Whilst Ireland certainly isn’t the only place in the world with love for the Junior Senator from Illinois, it’s painfully apparent that, should I wish to book a pro-McCain election night party, the tiny (and excellent) Ould Plaid Shawl pub in Kinvara, Co. Galway would be plenty big to hold it without disturbing the kids playing pool.
The reasons for the apparent worldwide support for Barack Obama are manifold, from the obvious and worthy high romance of an African-American taking the white house, to his youthful looks and energy, to his prescient objection to the Iraq war… and then, from a woolly start the reasoning becomes progressively more flocculent.
Of course, it is legitimate to take the position, as many have, that Bush’s period in office has been catastrophic, and that the world’s leading nation will likely do better under a centre-left politician of admirable panache and charm. That’s understood; people hate Bush and are quite happy to overlook his charisma, even though it’s not always fair so to do.
The puzzle, though, is why Irish people are so engrossed in a battle with, compared to elections in 1992 onward, so little significance for the island of Ireland. Would either Obama or McCain bother to come to Ireland? Will either of them pay any attention to the atlantic sod; a nation with effective neutrality, playing no overt part in Echelon, and whose days as a vector for American bluechips are circumscribed by the rapid development of a skills and trading base in the Middle and Far Easts?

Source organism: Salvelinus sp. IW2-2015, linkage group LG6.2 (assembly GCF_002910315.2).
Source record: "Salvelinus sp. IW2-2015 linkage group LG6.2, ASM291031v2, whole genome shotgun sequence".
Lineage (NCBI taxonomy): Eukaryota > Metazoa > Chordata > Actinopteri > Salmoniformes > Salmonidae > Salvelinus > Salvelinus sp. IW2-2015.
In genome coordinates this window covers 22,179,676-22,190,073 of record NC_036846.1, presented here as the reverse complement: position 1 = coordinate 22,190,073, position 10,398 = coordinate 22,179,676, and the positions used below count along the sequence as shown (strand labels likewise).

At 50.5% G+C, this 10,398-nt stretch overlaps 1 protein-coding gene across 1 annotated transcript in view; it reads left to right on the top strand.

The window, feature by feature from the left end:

It’s possible, of course, that Obama will chuck in an apostrophe, become Barney O’Bama for the day and play a bit of golf with Tiger Woods at the K Club. Or possibly some summit or other will be arranged by Ireland’s erstwhile Taioseach, and world leaders will grab a cup of tea and some Barnbrack at Dublin Castle.
Now, some will comment ‘We’re global citizens, we’re entitled to be concerned with the most significant election in eight years’. And they will of course be right; there is an entitlement in a nation so within the sphere of influence of the United States, to be engrossed in the US elections. But one cautionary note:
Americans absolutely hate being told what to do, and how to vote; the entreaty of the world community to the USA to vote Obama is galvanising republicans, reminding them of Splendid Isolation and encouraging them to say ‘to hell with the world’. If McCain can say ‘the rest of the world, the terrorist nations, Old Europe; they want you to vote Obama’, the fervour for Obama could well be an equal and opposite reaction in the states. Not too good for Obamistas here, since Americans have votes, and ye don’t.